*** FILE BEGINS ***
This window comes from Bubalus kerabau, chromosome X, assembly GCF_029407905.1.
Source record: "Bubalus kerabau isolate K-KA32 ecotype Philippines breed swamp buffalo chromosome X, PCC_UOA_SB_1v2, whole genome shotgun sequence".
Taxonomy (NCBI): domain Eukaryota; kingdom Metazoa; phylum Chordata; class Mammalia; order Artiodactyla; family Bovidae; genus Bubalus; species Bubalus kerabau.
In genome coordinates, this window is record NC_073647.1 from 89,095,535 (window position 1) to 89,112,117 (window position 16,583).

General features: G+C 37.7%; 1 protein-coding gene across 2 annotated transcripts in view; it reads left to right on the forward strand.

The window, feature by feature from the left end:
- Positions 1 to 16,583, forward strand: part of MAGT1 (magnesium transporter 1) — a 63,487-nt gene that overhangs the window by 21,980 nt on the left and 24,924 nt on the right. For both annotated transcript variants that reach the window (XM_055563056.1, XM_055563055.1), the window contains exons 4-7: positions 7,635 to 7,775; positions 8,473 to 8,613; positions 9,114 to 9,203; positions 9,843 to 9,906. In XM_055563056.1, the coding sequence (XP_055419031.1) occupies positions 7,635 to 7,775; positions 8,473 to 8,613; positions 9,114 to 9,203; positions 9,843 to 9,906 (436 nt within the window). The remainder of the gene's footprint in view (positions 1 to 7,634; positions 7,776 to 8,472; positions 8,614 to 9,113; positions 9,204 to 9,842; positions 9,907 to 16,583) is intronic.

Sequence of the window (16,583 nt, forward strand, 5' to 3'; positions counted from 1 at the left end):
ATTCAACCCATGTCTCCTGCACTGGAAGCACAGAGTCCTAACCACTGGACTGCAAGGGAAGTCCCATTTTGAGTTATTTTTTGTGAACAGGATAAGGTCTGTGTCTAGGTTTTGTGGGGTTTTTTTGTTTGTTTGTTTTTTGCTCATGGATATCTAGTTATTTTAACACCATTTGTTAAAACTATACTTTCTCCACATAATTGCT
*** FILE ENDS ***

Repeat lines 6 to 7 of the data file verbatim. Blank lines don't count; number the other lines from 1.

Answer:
The window, feature by feature from the left end:
- Positions 1 to 16,583, forward strand: part of MAGT1 (magnesium transporter 1) — a 63,487-nt gene that overhangs the window by 21,980 nt on the left and 24,924 nt on the right. For both annotated transcript variants that reach the window (XM_055563056.1, XM_055563055.1), the window contains exons 4-7: positions 7,635 to 7,775; positions 8,473 to 8,613; positions 9,114 to 9,203; positions 9,843 to 9,906. In XM_055563056.1, the coding sequence (XP_055419031.1) occupies positions 7,635 to 7,775; positions 8,473 to 8,613; positions 9,114 to 9,203; positions 9,843 to 9,906 (436 nt within the window). The remainder of the gene's footprint in view (positions 1 to 7,634; positions 7,776 to 8,472; positions 8,614 to 9,113; positions 9,204 to 9,842; positions 9,907 to 16,583) is intronic.